Ammonia is commonly in use around our homes – but is it safe to use in the home?
At a Carlsberg brewery in Northampton in November 2016, one employee died and a total of 22 other people were taken to hospital including 11 staff, two police officers and nine firefighters. The cause was an ammonia gas explosion caused by faulty pipework in the building.
The 45-year old victim, David Chandler, died ‘almost instantly’ when the removal of a compressor unit went tragically wrong. Some staff said they would not have been doing the work if they knew the risks.
What is ammonia?
Ammonia (NH3) is a chemical that occurs naturally in humans and in the environment. It is essential for some biological processes and part of the nitrogen cycle, and is produced in soil from bacterial processes and the decomposition of organic matter, including animals, plants and animal waste.
Most ammonia produced is used in agriculture as fertilizer but it is also a refrigerant gas, used in water purification and in the manufacture of plastics, textiles, dyes and cleaning solutions.
Its properties may be useful in industry and farming, but industrial grade ammonia which is usually in concentrations of 25% or more, is highly corrosive and far too strong to safely use in the home.
- At room temperature, ammonia is a highly irritating, colourless gas with a pungent odour.
- In its pure form, it is known as anhydrous ammonia and is hygroscopic, which means it readily absorbs moisture.
- Ammonia has alkaline properties and is corrosive.
- Ammonia gas easily forms a clear liquid under pressure.
- Ammonia is usually transported in compressed liquid form.
- Containers of ammonia may explode when exposed to high heat, although ammonia is not highly flammable.
- Ammonia gas spreads along the ground, concentrating in low-lying areas with poor airflow.
- Ammonia interacts immediately upon contact with moisture. It will react to moisture on skin, eyes, nasal cavity, respiratory tract, lungs and mucous surfaces to form caustic ammonium hydroxide which leads to cellular destruction as cell proteins break down.
- Although its distinctive odour will usually alert the presence of ammonia, it causes olfactory fatigue which reduces awareness of prolonged exposure, even at low concentrations.
Where will I find ammonia in the home?
Household cleaning products – Ammonia is a component of some household cleaning products, including window cleaner, toilet bowl cleaner and surface cleaners.
Hair products – Some hair products contain ammonia including shampoos, conditioners and the chemical hair processes of perming, hair straightening, colouring and bleaching of the hair. Ammonia is used to open or swell the surface of hair to allow products to penetrate to the centre where they work. Once the outer layer of hair has been opened it doesn’t go back as smoothly which makes fine hair feel thicker. However, hair can become rough to touch, tangle, have no shine and eventually split and break. Some people are sensitive to the ammonia which may cause an itchy scalp, coughing or watery, red and itchy eyes. Cancer sufferers undergoing chemotherapy which may cause impaired liver function will result in an inability to process ammonia.
Refrigerators – Ammonia is frequently used as a refrigerant, particularly in household fridges. The evaporation of a liquid requires heat; liquid ammonia absorbs large quantities of heat when it vapourizes, without changing its temperature. A fridge that has not been cleaned with an ammonia-based cleaner, but clearly smells of ammonia, is probably in need of urgent repair.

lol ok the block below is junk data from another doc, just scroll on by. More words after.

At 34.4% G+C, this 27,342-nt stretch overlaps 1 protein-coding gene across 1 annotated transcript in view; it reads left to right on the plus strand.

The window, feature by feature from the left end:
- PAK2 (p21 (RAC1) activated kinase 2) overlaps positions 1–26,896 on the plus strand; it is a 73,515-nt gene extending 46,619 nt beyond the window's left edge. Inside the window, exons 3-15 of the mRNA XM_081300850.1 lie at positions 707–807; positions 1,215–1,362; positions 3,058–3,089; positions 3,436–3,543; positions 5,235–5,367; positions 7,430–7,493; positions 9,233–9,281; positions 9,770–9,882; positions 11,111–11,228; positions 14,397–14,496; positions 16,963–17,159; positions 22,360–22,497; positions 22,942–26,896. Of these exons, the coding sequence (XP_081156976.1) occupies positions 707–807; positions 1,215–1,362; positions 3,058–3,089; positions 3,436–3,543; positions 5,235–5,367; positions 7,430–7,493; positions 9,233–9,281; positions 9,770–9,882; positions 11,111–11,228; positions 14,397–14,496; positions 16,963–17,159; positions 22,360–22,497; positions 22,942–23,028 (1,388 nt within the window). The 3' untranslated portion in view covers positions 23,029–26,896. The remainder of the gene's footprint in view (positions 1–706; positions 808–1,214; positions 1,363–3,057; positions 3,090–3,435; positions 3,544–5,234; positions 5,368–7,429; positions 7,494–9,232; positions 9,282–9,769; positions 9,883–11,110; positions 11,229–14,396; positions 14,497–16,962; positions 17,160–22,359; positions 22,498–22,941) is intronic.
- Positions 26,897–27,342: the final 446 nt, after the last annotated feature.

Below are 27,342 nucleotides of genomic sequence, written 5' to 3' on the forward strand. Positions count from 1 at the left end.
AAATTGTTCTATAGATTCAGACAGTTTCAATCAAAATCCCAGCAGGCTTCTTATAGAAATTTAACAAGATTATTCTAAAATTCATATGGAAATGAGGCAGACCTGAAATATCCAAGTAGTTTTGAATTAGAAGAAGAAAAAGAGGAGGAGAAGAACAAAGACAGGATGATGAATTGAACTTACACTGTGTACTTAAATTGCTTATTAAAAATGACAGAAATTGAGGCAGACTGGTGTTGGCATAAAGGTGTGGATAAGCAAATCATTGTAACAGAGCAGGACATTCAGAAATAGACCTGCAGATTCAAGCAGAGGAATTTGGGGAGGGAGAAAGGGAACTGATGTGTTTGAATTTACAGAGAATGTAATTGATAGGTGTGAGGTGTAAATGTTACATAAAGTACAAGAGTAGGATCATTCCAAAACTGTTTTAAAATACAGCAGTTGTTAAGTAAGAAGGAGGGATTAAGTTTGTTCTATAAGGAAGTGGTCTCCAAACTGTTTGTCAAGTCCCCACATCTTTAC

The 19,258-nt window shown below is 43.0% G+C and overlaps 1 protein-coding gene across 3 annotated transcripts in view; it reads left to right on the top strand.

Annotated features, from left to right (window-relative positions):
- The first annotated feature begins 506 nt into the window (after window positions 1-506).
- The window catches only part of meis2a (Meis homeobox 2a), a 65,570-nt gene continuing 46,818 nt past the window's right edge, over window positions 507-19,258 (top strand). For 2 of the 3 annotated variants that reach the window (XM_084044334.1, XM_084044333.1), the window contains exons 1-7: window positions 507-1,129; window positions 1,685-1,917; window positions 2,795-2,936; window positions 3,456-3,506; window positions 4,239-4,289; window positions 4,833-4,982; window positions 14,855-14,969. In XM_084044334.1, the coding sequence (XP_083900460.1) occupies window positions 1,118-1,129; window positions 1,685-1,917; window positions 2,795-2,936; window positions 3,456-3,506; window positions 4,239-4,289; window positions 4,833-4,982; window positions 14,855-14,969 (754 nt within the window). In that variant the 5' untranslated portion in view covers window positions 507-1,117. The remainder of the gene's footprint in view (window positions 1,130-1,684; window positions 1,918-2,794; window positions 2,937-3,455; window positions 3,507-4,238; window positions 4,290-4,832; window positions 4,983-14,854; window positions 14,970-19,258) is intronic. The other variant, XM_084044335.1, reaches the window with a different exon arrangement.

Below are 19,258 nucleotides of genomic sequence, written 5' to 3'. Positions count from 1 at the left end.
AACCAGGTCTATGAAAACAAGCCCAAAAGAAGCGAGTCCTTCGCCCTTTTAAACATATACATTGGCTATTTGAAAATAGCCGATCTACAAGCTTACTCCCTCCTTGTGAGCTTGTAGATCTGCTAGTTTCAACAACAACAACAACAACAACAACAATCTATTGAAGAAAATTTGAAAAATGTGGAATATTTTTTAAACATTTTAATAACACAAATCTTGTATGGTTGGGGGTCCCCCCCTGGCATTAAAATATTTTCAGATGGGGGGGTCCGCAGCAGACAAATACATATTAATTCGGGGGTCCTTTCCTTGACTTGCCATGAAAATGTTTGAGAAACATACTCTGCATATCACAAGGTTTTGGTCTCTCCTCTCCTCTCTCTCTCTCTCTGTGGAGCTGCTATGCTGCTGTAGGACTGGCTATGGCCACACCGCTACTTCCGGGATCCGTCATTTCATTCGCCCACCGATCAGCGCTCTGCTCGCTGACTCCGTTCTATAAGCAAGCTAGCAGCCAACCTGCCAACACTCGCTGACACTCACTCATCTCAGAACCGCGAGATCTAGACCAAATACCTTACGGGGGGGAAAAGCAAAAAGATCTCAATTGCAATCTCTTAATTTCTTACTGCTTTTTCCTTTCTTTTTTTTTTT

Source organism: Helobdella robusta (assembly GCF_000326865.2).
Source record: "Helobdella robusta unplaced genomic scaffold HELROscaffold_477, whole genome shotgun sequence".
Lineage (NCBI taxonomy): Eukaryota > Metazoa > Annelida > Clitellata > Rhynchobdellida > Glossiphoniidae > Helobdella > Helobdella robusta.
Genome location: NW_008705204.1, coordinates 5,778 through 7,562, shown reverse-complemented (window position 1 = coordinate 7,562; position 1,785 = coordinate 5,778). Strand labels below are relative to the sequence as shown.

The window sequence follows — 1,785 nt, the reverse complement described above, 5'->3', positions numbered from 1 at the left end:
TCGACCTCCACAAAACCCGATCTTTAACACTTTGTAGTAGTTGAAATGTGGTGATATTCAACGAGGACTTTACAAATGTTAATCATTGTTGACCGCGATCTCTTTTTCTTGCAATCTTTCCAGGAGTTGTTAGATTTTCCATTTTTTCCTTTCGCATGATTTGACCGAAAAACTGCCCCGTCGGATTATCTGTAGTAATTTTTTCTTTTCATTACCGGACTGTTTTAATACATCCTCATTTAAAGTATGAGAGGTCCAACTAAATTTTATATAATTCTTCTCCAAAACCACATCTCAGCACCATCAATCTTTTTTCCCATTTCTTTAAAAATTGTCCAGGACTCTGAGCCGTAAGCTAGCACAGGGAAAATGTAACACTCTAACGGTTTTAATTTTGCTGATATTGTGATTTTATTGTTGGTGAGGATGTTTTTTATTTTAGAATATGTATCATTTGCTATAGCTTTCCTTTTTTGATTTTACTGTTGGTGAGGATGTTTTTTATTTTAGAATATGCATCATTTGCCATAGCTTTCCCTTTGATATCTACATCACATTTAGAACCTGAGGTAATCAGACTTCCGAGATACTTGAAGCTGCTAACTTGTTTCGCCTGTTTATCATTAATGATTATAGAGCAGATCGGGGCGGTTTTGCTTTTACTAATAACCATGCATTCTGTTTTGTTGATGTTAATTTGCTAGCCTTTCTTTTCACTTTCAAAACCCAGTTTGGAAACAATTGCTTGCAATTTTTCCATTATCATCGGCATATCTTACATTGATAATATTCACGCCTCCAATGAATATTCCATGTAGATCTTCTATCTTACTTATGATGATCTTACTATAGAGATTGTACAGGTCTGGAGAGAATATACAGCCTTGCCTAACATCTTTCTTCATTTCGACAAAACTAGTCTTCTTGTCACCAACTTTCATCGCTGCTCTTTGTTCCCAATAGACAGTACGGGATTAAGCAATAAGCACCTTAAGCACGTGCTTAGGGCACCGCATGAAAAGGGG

Household ammonia is usually a solution of 5-10% ammonia to water. It is cheap to buy, but it is essential that you take a few precautions before using it.
- NEVER allow ammonia to come into contact with bleach or other household cleaners, which will produce toxic fumes that can be deadly. Make sure any surfaces that will come into contact with ammonia are free of other products. Ammonia mainly consists of one nitrogen atom and three hydrogen atoms. Bleach is made from water, caustic soda and chlorine.
- The only safe way to use ammonia is to dilute it with water.
- Ammonia should be kept well away from children, who have a smaller lung capacity and breathe air closer to the ground, so will receive a higher dose than an adult.
So, why would you want to use ammonia in your home?
Cleaning oven racks – Mix half a cup of household ammonia with a bowl of warm water. Soak oven racks for about twenty minutes then wipe clean, rinsing several times with plain water to remove all traces of ammonia.
Cleaning windows – Streaky windows can be cleaned with a 1/3 ammonia and water mix.
Shining Crystal – Mixed with a couple of cups of water, a few drops of ammonia applied with a soft cloth will give a good shine.
Bad smells – A cup of household ammonia will eliminate most strong smells, including garlic, onion and other kitchen odours, as well as new paintwork smells.
Soap residue – Ammonia will break down soap scum in the bathroom. Use one tablespoon with a gallon of water.
Reviving white trainers – Use a mix of 1/2 water to ammonia to wipe down old trainers that have lost their whiteness.
Pest repellent – A 1/2 water to ammonia mix sprayed around the top, edges and sides of waste bins will help to repel rabbits, gulls, squirrels and other pests.
Insect bites and jellyfish stings – Mosquito or other insect bites can be relieved quickly by applying a small dab of household ammonia directly to the bite with a cotton bud. Vinegar or seawater is a safer alternative, particularly if you have sensitive skin.
How is ammonia exposure treated?
There is no antidote for ammonia poisoning, but most people will recover from treatment from exposure to household ammonia.
Copious amounts of water should be used immediately, to decontaminate the skin and eyes, and if ammonia is ingested, dilute it with milk or water. Seek medical assistance if unsure.